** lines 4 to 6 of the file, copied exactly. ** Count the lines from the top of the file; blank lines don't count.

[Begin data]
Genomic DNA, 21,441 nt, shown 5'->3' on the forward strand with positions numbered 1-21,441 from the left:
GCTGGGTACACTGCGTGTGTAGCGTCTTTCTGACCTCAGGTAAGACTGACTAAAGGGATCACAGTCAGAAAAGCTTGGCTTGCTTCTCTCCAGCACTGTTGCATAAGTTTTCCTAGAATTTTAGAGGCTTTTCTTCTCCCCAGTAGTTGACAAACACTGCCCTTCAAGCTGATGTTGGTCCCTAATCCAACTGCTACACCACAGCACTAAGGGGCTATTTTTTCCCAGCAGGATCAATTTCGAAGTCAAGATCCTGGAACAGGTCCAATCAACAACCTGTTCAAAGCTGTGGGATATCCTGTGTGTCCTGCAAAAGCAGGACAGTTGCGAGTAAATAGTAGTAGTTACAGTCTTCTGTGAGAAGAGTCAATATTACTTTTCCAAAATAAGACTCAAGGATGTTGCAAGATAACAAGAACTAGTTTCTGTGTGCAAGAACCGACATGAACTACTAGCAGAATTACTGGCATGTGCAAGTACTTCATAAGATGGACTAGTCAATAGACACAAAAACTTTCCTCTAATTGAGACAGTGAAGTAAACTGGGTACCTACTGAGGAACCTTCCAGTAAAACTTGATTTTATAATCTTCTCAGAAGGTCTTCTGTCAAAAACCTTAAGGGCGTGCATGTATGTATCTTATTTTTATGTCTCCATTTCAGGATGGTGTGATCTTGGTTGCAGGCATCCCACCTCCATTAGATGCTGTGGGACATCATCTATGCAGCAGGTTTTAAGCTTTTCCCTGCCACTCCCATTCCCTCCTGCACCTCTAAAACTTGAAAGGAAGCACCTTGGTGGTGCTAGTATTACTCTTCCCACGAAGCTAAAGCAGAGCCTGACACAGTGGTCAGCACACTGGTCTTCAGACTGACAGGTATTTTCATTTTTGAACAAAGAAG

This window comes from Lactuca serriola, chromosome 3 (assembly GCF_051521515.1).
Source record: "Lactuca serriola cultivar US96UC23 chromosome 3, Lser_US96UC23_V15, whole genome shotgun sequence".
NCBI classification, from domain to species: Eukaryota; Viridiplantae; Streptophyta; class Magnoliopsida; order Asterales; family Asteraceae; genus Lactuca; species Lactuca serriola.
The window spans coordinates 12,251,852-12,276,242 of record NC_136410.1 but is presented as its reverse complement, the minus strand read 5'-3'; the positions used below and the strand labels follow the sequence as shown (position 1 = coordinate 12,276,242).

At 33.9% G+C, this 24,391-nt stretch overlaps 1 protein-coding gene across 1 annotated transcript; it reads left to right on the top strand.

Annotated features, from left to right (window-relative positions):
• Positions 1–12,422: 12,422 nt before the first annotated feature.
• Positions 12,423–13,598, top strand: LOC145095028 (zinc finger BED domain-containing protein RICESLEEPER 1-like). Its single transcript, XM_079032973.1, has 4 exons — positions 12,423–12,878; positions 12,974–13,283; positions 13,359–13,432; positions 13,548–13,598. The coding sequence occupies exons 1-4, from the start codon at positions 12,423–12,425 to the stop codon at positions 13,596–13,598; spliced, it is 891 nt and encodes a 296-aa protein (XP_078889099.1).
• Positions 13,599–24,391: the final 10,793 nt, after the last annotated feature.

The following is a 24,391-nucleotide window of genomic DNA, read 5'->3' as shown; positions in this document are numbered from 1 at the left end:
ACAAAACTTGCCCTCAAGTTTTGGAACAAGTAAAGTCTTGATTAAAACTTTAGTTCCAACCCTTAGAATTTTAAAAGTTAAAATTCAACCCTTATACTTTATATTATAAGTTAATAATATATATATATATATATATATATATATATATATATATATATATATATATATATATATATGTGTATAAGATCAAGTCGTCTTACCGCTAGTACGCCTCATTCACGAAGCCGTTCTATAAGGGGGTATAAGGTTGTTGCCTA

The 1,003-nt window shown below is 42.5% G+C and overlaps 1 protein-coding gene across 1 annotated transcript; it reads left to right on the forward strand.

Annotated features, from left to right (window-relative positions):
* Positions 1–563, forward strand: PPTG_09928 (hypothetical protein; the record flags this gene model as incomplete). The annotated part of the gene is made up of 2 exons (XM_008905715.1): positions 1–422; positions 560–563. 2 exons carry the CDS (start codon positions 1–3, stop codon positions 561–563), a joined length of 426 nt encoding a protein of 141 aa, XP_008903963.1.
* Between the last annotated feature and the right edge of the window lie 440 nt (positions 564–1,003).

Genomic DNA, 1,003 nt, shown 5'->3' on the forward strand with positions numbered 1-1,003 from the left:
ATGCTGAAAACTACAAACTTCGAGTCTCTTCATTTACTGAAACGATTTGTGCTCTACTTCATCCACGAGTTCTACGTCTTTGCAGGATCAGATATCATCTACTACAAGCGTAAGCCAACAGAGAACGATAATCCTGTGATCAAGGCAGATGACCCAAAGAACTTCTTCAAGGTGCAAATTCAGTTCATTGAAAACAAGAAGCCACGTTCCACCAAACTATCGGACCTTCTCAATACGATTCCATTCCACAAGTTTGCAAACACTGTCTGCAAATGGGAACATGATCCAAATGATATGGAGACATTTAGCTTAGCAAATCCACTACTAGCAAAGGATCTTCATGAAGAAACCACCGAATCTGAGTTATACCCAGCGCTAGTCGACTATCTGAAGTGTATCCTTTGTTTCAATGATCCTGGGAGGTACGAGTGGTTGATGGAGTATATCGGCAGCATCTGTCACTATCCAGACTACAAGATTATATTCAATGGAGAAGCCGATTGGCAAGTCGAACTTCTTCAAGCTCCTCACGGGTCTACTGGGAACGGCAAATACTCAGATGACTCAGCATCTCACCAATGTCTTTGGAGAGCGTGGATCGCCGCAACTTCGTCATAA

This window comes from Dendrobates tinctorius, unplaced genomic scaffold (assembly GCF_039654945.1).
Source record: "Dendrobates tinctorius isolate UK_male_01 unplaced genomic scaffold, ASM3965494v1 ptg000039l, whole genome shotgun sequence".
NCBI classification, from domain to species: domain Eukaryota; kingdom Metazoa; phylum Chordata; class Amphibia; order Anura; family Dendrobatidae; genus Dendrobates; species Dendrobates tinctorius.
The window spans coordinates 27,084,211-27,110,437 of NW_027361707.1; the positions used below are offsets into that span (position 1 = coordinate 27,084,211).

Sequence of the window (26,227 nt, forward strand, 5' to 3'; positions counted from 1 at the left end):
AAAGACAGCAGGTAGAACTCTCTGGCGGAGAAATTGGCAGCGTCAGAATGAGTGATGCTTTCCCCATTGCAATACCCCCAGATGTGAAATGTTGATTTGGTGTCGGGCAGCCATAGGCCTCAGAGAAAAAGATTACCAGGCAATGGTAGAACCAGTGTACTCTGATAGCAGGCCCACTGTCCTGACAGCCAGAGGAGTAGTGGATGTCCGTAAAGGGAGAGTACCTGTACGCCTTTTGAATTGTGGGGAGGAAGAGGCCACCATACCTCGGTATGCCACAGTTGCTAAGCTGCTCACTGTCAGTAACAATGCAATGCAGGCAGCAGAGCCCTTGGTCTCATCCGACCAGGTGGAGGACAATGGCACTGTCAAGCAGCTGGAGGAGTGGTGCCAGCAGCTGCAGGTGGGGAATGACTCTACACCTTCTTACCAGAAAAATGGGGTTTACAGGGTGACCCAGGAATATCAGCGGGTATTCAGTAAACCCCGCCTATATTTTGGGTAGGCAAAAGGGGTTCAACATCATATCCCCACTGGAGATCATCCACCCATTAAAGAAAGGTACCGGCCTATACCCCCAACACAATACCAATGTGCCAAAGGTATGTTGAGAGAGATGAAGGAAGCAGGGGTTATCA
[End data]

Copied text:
Source record: "Lactuca serriola cultivar US96UC23 chromosome 3, Lser_US96UC23_V15, whole genome shotgun sequence".
NCBI classification, from domain to species: Eukaryota; Viridiplantae; Streptophyta; class Magnoliopsida; order Asterales; family Asteraceae; genus Lactuca; species Lactuca serriola.
The window spans coordinates 12,251,852-12,276,242 of record NC_136410.1 but is presented as its reverse complement, the minus strand read 5'-3'; the positions used below and the strand labels follow the sequence as shown (position 1 = coordinate 12,276,242).